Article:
I love listening to rap music while I work. Like investor Ben Horowitz, I’ve feel that rappers are some of the realest celebrities we have. At least when starting out, much of what rappers sing about comes from the heart. And in most cases, what comes from the heart is the same struggle we constantly go through as entrepreneurs and marketers. Feelings of pressure an uncertainty are always in the back of our minds. Apart from being good music, rap is also inspiration for the underdog.
Looking into my many years of rap music indulgence, I’ve learned quite a few marketing lessons from my favorite artists. These takeaways have helped me become a better marketer, and a bigger fan of the musicians.
Here are 3 marketing lessons I learned from my favorite rappers. I hope these tips help you become a better marketer.
1. Marketing A Higher Purpose
If you’re at all into the rap genre, chances are you know you the song “Black Beatles.” A hit single that hit the top of the billboard charts, saying it was a huge success would be an understatement. Apart from wanting to hear a great song when I workout, the hit single also encouraged me to look into artist, Rae Sremmurd.
After researching Sremmund’s creative style, there were a few marketing lessons that I discovered.
Unfortunately, the number of musical artists who “sell out” to the public is rising. As technology has broken down the barriers of entry for the music industry, competition has gotten fiercer. For many aspiring artists looking to stand out, this has meant altering their lyrics to be popular among the general public is a necessary evil.
For many marketing departments, this is a constant struggle we also must confront. When we define our brand and our message, thinking about the demographics we may be excluding is an important thought. The more customers we can appeal to, the greater our market size. With that said, when you appeal to too many groups, your brand loses influence. Trying to be friends with everyone means you become a best friend to no one.
But, appealing to too small a market could lead to an unsustainable business. So how do you decide which customer segment to go after?
Rae Sremmund handled this by focusing on a smaller market segment, and dismissing his haters from the get go.
This led to Sremmund to build an even more loyal following, and also made his music come across as more “real.” He’s kept this mindset from the time he had his first single to now, and it’s a big reason why he’s had the influence he has today.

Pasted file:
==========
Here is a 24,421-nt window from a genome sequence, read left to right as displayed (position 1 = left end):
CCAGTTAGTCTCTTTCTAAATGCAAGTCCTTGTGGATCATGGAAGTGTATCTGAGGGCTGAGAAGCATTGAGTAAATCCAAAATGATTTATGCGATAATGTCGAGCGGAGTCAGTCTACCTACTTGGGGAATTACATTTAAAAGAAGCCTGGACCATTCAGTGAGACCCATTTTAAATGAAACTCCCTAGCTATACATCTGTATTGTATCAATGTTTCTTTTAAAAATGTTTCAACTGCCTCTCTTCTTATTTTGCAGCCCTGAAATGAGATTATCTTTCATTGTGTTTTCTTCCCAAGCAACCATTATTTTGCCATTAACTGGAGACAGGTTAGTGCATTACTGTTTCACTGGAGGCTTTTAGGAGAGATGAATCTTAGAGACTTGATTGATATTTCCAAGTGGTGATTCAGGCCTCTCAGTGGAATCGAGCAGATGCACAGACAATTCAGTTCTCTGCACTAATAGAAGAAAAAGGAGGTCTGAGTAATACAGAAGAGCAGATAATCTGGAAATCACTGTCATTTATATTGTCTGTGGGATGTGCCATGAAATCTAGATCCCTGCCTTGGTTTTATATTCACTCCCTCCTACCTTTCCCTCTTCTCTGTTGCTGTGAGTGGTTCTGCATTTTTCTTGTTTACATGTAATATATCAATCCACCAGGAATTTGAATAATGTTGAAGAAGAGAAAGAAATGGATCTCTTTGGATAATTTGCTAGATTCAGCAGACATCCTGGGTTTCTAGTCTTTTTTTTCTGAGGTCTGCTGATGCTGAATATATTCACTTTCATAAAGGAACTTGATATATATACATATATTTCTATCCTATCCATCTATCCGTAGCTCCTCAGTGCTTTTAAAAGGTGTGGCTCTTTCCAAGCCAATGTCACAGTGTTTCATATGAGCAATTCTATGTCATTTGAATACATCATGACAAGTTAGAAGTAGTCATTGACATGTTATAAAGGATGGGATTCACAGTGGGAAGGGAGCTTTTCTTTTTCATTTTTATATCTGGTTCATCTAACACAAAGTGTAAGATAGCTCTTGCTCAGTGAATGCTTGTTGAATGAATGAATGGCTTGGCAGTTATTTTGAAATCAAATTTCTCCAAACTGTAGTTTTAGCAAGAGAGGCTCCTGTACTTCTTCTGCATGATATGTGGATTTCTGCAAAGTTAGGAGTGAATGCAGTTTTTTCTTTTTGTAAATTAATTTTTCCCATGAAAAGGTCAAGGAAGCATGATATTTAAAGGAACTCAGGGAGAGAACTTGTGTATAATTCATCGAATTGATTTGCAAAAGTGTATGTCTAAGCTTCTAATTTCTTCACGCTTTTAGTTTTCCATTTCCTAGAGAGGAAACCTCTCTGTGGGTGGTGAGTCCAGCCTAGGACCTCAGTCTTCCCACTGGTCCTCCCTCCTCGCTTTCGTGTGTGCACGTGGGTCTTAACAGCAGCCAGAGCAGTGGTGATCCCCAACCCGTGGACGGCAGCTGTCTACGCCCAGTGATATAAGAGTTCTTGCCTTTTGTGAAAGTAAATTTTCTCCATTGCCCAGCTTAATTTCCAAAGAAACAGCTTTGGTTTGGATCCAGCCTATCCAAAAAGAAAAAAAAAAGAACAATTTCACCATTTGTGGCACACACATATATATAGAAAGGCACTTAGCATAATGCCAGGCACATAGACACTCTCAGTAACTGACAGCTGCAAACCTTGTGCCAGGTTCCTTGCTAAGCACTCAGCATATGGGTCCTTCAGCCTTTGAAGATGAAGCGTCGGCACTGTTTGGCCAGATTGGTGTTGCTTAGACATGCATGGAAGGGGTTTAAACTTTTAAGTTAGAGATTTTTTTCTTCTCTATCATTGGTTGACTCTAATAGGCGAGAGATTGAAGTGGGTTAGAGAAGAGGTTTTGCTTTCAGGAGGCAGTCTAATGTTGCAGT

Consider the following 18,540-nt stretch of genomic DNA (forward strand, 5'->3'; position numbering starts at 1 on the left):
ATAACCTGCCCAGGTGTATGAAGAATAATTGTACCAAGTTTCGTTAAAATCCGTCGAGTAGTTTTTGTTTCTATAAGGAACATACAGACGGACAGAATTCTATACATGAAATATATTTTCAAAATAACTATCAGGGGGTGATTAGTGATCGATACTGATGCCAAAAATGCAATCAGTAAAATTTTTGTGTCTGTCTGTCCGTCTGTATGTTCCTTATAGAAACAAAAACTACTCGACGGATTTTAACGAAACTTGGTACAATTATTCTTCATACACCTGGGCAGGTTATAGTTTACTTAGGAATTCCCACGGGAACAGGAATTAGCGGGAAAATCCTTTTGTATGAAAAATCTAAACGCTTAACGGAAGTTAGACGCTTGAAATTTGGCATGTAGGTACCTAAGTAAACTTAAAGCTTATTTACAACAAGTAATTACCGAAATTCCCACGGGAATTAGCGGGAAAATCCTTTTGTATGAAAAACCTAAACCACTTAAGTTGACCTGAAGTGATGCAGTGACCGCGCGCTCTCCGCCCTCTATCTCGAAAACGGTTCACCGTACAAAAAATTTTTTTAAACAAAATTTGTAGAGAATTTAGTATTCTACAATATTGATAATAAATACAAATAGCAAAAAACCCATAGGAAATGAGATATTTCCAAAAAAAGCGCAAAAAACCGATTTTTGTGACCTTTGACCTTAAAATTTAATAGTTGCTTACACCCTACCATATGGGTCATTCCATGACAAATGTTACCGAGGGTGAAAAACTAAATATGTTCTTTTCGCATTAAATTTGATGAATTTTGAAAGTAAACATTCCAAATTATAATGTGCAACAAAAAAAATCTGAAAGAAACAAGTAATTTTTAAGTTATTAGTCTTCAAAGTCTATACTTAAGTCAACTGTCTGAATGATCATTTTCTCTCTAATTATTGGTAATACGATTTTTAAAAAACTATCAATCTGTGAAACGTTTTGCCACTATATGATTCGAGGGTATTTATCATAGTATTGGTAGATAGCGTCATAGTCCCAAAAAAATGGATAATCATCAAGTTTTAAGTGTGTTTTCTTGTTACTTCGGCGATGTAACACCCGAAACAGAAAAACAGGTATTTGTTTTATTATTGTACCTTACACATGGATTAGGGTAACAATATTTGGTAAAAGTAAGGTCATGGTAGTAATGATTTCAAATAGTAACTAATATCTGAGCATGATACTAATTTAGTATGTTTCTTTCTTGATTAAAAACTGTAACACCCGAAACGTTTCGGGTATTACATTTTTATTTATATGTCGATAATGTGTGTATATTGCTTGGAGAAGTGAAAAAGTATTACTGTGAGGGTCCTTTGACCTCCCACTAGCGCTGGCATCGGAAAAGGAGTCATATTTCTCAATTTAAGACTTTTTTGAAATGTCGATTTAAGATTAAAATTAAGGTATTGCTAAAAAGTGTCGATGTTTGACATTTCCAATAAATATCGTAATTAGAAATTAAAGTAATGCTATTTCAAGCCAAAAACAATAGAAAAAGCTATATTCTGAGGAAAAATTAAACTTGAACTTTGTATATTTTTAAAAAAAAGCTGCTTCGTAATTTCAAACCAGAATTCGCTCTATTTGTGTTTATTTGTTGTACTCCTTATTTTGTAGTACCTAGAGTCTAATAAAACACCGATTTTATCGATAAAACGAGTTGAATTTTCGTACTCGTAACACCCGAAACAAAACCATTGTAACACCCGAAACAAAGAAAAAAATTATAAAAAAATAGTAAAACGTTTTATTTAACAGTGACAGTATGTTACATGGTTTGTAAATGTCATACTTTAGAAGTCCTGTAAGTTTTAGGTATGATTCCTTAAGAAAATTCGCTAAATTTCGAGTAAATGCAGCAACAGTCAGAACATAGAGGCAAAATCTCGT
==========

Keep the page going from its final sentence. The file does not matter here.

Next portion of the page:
When branding our companies, we need to have less of a focus on size of the market and more of a focal point on company values. When the mission of the company is based on mission and not popularity, your following will be stronger. As you defend your values overtime, as Sremmund has, your brand will diversify and expand to new markets on its own.
2. Use Competition To Create Buzz
In recent rap history, it’s tough to find a better example of using a competitor to promote yourself than the Drake and Meek Mill feud.
The result arguably destroyed Meek Mill’s rap career, and put Drake on a higher level.
When faced with competition, it’s essential to turn lemons into lemonade. A way to do this is to use confrontation to gain more customers. Humans are wired to love fighting. Examples like gladiators, boxing, and MMA prove that people enjoy a good showdown. Find a way to use this as a growth hack and you can build a compelling audience.
The other perk of highlighting competitors is increased motivation of your marketing team. Signaling out an enemy is a way to build excitement among your department. There’s nothing like a battle where there’s a winner and a loser. And as your enemy attacks your company, the energy from your side will just keep increasing.
Drake played this perfectly, which is why he’s one of the greatest musicians of our generation.
3. Know When Things Have Gone Too Far
Warning: when taken too far, point number two can destroy your company. A sad example of this in the rap world was the Tupac and Biggie Smalls feud. Two of the most famous rappers even today, both Tupac and Biggie died as a result of the hate they had for each other. They were both in their prime, and would have produced countless more hits if they were still with us today.
In business, we’re constantly faced with the decision of when we have gone too far. Did we invest too many dollars in this campaign? Have we poked at the competition too much? Are our marketing messages too unethical for us?
While we should always be looking for new marketing channels, it’s important to make sure we never cross the line. Competition in business is part of the game, but taking it too far can ruin your company in the process.
If Biggie and Tupac would have kept this thought in mind, they may still be with us today. Their feud created a huge amount of buzz for both artists, but ultimately led to tragedy in the end.